US Copyright Office voices support for INDUCE Act (IICA), argues it isn’t strong enough.

It’s probably no big surprise that Marybeth Peters, Register of Copyrights for the US Copyright Office, has publicly stated that her office officially supports the legislation known as the Inducing Infringement of Copyrights Act considering the position she holds. What is surprising given the uproar and massive debate over this bill being too broad that has already erupted is the fact that she seems to be expressing the opinion that the proposed legislation isn’t strong enough and that Congress should overturn the 20 year old Sony Betamax decision. 

Ernest Miller has an excellent analysis of Peters’ statement over at Corante where he dismantles the rather misleading and poorly developed arguments Peters’ used in her 22-page statement [PDF]. Her most galling statement, however, is her conclusion in which she says the following:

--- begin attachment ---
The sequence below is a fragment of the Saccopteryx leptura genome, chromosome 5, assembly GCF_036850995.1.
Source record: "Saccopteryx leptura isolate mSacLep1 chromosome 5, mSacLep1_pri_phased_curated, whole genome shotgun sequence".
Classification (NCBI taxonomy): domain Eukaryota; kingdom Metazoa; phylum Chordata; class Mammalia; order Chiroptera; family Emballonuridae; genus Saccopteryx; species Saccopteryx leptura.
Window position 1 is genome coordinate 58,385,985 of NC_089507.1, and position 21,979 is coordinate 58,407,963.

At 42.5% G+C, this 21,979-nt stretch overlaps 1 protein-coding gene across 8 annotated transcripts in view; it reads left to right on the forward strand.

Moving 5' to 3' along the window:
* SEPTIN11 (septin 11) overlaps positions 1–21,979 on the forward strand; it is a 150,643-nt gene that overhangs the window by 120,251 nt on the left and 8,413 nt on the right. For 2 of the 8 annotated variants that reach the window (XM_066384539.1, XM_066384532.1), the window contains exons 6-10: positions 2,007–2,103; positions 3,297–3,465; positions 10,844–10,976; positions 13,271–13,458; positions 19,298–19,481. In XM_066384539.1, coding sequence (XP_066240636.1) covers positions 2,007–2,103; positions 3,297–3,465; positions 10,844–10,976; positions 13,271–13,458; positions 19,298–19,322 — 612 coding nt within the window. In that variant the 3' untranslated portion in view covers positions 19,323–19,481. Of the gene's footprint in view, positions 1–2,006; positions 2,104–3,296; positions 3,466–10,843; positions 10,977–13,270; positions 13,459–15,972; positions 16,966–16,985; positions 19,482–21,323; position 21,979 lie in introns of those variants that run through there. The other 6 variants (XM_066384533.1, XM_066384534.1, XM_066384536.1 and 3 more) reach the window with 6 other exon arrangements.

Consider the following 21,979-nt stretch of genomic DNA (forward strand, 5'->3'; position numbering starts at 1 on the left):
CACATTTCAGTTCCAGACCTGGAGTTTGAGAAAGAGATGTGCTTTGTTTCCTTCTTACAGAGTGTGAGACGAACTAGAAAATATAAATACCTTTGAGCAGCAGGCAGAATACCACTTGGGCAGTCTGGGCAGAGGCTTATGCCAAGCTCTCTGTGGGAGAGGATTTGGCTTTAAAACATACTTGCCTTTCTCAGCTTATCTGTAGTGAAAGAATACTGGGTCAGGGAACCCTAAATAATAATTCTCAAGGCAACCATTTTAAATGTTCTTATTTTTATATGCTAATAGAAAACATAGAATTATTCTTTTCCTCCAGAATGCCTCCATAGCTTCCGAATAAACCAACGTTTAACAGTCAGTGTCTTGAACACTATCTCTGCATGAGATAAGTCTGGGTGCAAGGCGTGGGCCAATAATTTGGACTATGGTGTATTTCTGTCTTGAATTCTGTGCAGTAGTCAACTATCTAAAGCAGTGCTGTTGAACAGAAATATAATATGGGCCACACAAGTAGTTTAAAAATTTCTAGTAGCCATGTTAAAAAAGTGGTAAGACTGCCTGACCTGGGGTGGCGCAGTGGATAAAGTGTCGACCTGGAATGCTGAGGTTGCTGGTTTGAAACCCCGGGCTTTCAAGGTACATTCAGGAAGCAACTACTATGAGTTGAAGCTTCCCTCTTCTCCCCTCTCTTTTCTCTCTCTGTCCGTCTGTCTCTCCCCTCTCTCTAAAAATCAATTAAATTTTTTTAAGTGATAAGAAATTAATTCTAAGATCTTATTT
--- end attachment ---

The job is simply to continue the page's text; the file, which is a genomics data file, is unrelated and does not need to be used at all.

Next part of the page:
Let me be clear, however, that our concern about its future application should not hold up this bill.

Actually, it absolutely should hold this bill up. We’ve already seen example after example of how another bit of legislation designed to supposedly protect copyrights, the DMCA, has been used as a hammer by various parties to stifle innovation, competition, research, and even criticism. The INDUCE Act is already being roundly criticized as being even more ripe for abuses than the DMCA and I can only imagine the horror stories that will come along if it is passed. Ironically, the US Copyright Office actually played a role in getting one of the DMCA abuses listed above tossed out of court so it’s rather disconcerting to see them come out in support of legislation that is even worse.

Update: Looks like ***Dave and I are on similar wavelengths today.

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